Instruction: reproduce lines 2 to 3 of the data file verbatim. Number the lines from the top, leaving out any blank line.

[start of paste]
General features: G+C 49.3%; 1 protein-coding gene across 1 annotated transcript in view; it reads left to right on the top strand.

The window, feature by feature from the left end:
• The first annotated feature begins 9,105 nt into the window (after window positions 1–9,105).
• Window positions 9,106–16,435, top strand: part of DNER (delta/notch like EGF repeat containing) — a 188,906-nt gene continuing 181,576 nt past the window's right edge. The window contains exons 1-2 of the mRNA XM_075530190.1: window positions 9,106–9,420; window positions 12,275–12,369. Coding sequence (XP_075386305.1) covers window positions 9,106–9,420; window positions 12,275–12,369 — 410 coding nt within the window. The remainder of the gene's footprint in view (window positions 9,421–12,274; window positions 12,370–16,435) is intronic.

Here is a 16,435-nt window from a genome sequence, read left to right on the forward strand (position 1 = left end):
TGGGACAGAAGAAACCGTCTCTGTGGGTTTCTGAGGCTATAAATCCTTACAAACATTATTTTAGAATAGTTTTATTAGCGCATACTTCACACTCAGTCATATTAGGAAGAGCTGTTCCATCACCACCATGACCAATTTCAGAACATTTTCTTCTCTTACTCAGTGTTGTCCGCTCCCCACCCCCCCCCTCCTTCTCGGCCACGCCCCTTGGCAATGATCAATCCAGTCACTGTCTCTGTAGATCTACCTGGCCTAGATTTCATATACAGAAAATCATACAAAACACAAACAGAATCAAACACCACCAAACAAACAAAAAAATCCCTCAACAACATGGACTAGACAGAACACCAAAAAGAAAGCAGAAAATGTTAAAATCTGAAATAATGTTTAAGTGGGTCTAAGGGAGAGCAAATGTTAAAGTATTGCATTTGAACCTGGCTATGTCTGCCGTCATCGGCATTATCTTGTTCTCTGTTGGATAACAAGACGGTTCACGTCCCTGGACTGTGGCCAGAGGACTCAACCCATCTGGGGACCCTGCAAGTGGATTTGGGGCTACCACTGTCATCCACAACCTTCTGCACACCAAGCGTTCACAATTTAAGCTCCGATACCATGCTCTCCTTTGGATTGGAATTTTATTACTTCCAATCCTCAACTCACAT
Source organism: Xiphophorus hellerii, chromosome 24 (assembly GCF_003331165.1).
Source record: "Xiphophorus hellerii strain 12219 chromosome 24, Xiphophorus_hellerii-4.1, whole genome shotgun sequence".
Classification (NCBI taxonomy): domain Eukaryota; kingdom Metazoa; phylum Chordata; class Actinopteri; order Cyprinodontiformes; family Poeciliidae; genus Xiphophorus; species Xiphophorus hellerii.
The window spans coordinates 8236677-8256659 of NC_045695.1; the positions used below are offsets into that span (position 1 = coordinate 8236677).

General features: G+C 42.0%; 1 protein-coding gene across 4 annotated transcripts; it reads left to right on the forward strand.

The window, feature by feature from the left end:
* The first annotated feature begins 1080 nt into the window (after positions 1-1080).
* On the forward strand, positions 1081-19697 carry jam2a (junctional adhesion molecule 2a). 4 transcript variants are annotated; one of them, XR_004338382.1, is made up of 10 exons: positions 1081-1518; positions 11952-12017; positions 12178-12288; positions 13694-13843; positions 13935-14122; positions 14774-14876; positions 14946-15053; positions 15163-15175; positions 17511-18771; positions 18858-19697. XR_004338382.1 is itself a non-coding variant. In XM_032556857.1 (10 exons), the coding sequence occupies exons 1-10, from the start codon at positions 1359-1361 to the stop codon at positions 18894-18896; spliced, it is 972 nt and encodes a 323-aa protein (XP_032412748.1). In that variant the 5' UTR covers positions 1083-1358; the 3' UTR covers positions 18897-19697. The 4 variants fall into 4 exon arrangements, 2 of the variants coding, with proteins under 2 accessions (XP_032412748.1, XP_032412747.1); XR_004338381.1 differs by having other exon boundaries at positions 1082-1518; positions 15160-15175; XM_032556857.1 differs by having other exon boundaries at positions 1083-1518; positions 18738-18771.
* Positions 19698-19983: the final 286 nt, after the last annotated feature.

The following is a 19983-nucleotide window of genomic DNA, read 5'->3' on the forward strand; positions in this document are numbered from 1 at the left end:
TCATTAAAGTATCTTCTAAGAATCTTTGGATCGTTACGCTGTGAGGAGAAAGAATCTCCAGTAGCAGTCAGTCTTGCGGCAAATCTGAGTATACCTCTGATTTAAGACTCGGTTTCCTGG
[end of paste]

The window, feature by feature from the left end:
• The first annotated feature begins 9,105 nt into the window (after window positions 1–9,105).